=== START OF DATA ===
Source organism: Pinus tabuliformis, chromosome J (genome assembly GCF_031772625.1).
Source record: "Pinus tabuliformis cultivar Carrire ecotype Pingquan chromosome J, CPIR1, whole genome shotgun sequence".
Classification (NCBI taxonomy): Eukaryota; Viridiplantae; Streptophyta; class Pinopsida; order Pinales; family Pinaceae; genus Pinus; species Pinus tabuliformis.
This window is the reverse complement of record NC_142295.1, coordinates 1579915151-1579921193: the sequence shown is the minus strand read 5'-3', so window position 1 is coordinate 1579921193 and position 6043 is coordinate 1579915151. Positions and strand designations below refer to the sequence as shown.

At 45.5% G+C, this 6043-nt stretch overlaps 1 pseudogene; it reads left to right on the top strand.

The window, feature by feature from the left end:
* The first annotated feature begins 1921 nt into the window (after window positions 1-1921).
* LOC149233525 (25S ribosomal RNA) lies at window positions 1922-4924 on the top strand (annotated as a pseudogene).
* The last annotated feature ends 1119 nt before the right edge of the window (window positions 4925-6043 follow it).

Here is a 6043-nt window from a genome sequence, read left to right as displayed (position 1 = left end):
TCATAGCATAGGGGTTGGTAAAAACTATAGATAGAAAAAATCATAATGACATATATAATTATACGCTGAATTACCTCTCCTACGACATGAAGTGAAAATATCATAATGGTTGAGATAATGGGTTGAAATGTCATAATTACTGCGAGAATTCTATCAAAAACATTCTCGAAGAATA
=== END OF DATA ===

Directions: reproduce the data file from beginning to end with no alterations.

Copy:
Source organism: Pinus tabuliformis, chromosome J (genome assembly GCF_031772625.1).
Source record: "Pinus tabuliformis cultivar Carrire ecotype Pingquan chromosome J, CPIR1, whole genome shotgun sequence".
Classification (NCBI taxonomy): Eukaryota; Viridiplantae; Streptophyta; class Pinopsida; order Pinales; family Pinaceae; genus Pinus; species Pinus tabuliformis.
This window is the reverse complement of record NC_142295.1, coordinates 1579915151-1579921193: the sequence shown is the minus strand read 5'-3', so window position 1 is coordinate 1579921193 and position 6043 is coordinate 1579915151. Positions and strand designations below refer to the sequence as shown.

At 45.5% G+C, this 6043-nt stretch overlaps 1 pseudogene; it reads left to right on the top strand.

The window, feature by feature from the left end:
* The first annotated feature begins 1921 nt into the window (after window positions 1-1921).
* LOC149233525 (25S ribosomal RNA) lies at window positions 1922-4924 on the top strand (annotated as a pseudogene).
* The last annotated feature ends 1119 nt before the right edge of the window (window positions 4925-6043 follow it).

Here is a 6043-nt window from a genome sequence, read left to right as displayed (position 1 = left end):
TCATAGCATAGGGGTTGGTAAAAACTATAGATAGAAAAAATCATAATGACATATATAATTATACGCTGAATTACCTCTCCTACGACATGAAGTGAAAATATCATAATGGTTGAGATAATGGGTTGAAATGTCATAATTACTGCGAGAATTCTATCAAAAACATTCTCGAAGAATA